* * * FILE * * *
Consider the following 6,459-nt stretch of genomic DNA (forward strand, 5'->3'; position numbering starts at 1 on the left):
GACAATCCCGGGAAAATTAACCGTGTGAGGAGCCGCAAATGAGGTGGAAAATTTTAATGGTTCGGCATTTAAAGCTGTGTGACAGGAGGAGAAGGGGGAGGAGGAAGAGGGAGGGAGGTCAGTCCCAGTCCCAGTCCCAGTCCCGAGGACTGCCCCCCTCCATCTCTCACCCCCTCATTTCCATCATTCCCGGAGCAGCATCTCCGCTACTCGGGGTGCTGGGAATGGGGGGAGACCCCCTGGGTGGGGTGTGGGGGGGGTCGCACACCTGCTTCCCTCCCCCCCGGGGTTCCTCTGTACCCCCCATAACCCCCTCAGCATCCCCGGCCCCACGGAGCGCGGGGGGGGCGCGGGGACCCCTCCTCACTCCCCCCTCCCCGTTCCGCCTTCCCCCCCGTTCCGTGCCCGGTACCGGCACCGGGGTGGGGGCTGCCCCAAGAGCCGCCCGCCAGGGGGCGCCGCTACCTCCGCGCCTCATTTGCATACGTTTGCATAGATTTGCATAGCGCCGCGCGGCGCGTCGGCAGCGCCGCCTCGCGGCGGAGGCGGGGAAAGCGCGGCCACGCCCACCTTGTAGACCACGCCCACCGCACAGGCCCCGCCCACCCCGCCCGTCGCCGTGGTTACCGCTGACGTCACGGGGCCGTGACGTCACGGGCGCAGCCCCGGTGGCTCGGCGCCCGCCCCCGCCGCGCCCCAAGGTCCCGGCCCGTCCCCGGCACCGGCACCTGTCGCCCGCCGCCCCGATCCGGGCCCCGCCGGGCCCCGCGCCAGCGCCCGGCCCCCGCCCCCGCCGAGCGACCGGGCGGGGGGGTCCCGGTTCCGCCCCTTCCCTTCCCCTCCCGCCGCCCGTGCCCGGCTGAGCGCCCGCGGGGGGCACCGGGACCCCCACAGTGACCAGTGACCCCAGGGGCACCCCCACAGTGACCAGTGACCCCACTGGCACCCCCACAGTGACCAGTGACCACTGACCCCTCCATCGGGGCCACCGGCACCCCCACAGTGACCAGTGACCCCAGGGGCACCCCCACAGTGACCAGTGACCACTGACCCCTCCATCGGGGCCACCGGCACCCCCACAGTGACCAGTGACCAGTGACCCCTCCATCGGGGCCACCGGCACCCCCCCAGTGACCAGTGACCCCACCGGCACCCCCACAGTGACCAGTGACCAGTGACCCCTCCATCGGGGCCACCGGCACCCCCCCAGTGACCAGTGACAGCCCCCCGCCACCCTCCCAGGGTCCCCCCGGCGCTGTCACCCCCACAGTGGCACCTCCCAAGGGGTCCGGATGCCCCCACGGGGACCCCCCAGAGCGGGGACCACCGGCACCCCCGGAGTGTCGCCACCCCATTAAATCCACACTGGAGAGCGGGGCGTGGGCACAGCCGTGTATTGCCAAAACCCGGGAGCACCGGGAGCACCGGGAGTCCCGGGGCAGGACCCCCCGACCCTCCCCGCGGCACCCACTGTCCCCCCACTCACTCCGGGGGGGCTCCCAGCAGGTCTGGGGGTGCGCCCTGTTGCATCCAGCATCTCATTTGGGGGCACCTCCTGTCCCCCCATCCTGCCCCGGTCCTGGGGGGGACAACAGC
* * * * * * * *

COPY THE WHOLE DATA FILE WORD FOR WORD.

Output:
Consider the following 6,459-nt stretch of genomic DNA (forward strand, 5'->3'; position numbering starts at 1 on the left):
GACAATCCCGGGAAAATTAACCGTGTGAGGAGCCGCAAATGAGGTGGAAAATTTTAATGGTTCGGCATTTAAAGCTGTGTGACAGGAGGAGAAGGGGGAGGAGGAAGAGGGAGGGAGGTCAGTCCCAGTCCCAGTCCCAGTCCCGAGGACTGCCCCCCTCCATCTCTCACCCCCTCATTTCCATCATTCCCGGAGCAGCATCTCCGCTACTCGGGGTGCTGGGAATGGGGGGAGACCCCCTGGGTGGGGTGTGGGGGGGGTCGCACACCTGCTTCCCTCCCCCCCGGGGTTCCTCTGTACCCCCCATAACCCCCTCAGCATCCCCGGCCCCACGGAGCGCGGGGGGGGCGCGGGGACCCCTCCTCACTCCCCCCTCCCCGTTCCGCCTTCCCCCCCGTTCCGTGCCCGGTACCGGCACCGGGGTGGGGGCTGCCCCAAGAGCCGCCCGCCAGGGGGCGCCGCTACCTCCGCGCCTCATTTGCATACGTTTGCATAGATTTGCATAGCGCCGCGCGGCGCGTCGGCAGCGCCGCCTCGCGGCGGAGGCGGGGAAAGCGCGGCCACGCCCACCTTGTAGACCACGCCCACCGCACAGGCCCCGCCCACCCCGCCCGTCGCCGTGGTTACCGCTGACGTCACGGGGCCGTGACGTCACGGGCGCAGCCCCGGTGGCTCGGCGCCCGCCCCCGCCGCGCCCCAAGGTCCCGGCCCGTCCCCGGCACCGGCACCTGTCGCCCGCCGCCCCGATCCGGGCCCCGCCGGGCCCCGCGCCAGCGCCCGGCCCCCGCCCCCGCCGAGCGACCGGGCGGGGGGGTCCCGGTTCCGCCCCTTCCCTTCCCCTCCCGCCGCCCGTGCCCGGCTGAGCGCCCGCGGGGGGCACCGGGACCCCCACAGTGACCAGTGACCCCAGGGGCACCCCCACAGTGACCAGTGACCCCACTGGCACCCCCACAGTGACCAGTGACCACTGACCCCTCCATCGGGGCCACCGGCACCCCCACAGTGACCAGTGACCCCAGGGGCACCCCCACAGTGACCAGTGACCACTGACCCCTCCATCGGGGCCACCGGCACCCCCACAGTGACCAGTGACCAGTGACCCCTCCATCGGGGCCACCGGCACCCCCCCAGTGACCAGTGACCCCACCGGCACCCCCACAGTGACCAGTGACCAGTGACCCCTCCATCGGGGCCACCGGCACCCCCCCAGTGACCAGTGACAGCCCCCCGCCACCCTCCCAGGGTCCCCCCGGCGCTGTCACCCCCACAGTGGCACCTCCCAAGGGGTCCGGATGCCCCCACGGGGACCCCCCAGAGCGGGGACCACCGGCACCCCCGGAGTGTCGCCACCCCATTAAATCCACACTGGAGAGCGGGGCGTGGGCACAGCCGTGTATTGCCAAAACCCGGGAGCACCGGGAGCACCGGGAGTCCCGGGGCAGGACCCCCCGACCCTCCCCGCGGCACCCACTGTCCCCCCACTCACTCCGGGGGGGCTCCCAGCAGGTCTGGGGGTGCGCCCTGTTGCATCCAGCATCTCATTTGGGGGCACCTCCTGTCCCCCCATCCTGCCCCGGTCCTGGGGGGGACAACAGC